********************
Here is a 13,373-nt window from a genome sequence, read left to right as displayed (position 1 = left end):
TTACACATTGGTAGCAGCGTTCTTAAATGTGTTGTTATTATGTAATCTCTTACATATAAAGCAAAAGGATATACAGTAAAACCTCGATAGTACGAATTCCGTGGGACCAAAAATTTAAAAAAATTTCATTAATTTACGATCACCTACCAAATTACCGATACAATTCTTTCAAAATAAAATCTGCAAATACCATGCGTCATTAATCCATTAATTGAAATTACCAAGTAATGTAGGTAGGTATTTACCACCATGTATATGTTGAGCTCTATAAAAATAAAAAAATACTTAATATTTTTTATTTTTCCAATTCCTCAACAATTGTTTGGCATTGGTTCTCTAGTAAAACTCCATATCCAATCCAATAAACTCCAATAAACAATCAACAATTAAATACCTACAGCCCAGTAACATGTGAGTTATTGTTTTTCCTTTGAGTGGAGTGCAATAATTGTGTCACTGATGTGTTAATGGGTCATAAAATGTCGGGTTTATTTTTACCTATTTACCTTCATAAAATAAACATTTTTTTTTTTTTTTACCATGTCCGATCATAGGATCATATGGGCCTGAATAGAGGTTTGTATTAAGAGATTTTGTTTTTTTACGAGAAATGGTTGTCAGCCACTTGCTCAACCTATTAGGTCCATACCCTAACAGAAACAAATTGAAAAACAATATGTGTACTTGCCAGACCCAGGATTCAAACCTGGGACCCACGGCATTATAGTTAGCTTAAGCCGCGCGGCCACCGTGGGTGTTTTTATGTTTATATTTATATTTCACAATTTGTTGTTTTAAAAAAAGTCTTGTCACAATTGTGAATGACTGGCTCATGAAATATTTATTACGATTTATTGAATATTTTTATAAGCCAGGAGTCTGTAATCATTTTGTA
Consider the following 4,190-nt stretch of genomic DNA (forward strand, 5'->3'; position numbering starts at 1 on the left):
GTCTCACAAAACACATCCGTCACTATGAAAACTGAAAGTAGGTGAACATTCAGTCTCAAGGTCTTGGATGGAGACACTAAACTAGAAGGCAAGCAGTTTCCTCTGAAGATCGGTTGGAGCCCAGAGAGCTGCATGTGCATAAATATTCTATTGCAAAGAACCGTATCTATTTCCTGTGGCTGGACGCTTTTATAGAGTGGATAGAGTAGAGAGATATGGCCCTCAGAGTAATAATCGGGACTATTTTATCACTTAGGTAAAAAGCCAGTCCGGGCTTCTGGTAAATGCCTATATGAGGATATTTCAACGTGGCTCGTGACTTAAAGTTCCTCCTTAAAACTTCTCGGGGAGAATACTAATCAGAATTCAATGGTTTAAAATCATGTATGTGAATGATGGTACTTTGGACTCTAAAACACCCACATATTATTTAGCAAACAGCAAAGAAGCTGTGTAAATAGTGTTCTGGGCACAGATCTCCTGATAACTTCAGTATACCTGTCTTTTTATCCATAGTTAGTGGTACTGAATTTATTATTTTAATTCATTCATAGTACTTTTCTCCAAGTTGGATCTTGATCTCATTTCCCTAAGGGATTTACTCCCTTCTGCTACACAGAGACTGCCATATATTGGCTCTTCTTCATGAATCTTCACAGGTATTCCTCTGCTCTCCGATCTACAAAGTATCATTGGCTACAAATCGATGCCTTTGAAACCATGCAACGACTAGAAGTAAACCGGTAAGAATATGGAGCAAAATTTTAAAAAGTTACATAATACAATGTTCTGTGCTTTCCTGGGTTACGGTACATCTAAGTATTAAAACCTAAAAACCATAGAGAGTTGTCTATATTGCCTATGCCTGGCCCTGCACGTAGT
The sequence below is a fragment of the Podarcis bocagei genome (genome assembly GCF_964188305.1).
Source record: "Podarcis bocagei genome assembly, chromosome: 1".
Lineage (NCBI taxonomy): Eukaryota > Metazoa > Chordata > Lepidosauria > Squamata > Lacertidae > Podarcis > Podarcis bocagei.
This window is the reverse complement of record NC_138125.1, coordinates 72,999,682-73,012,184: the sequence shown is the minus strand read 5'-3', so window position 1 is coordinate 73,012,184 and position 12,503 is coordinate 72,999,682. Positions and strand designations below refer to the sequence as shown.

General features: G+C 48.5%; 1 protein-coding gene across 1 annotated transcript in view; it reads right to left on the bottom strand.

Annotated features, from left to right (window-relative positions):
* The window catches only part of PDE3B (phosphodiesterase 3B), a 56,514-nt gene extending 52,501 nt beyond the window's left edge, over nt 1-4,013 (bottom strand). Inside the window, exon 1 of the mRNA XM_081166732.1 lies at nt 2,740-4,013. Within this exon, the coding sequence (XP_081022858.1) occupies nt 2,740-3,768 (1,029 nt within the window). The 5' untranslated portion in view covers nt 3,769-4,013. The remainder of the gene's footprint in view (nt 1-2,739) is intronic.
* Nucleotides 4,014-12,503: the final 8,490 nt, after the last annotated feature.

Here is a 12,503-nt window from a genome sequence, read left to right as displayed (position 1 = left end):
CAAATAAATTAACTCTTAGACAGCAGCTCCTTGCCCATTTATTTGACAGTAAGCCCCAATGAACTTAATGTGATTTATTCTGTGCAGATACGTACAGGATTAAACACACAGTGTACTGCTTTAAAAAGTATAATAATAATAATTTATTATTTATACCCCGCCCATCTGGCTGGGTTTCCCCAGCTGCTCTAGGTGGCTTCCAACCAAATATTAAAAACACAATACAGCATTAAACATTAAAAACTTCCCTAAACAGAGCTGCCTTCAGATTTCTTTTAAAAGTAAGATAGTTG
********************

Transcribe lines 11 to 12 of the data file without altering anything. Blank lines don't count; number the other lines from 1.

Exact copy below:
* The window catches only part of PDE3B (phosphodiesterase 3B), a 56,514-nt gene extending 52,501 nt beyond the window's left edge, over nt 1-4,013 (bottom strand). Inside the window, exon 1 of the mRNA XM_081166732.1 lies at nt 2,740-4,013. Within this exon, the coding sequence (XP_081022858.1) occupies nt 2,740-3,768 (1,029 nt within the window). The 5' untranslated portion in view covers nt 3,769-4,013. The remainder of the gene's footprint in view (nt 1-2,739) is intronic.
* Nucleotides 4,014-12,503: the final 8,490 nt, after the last annotated feature.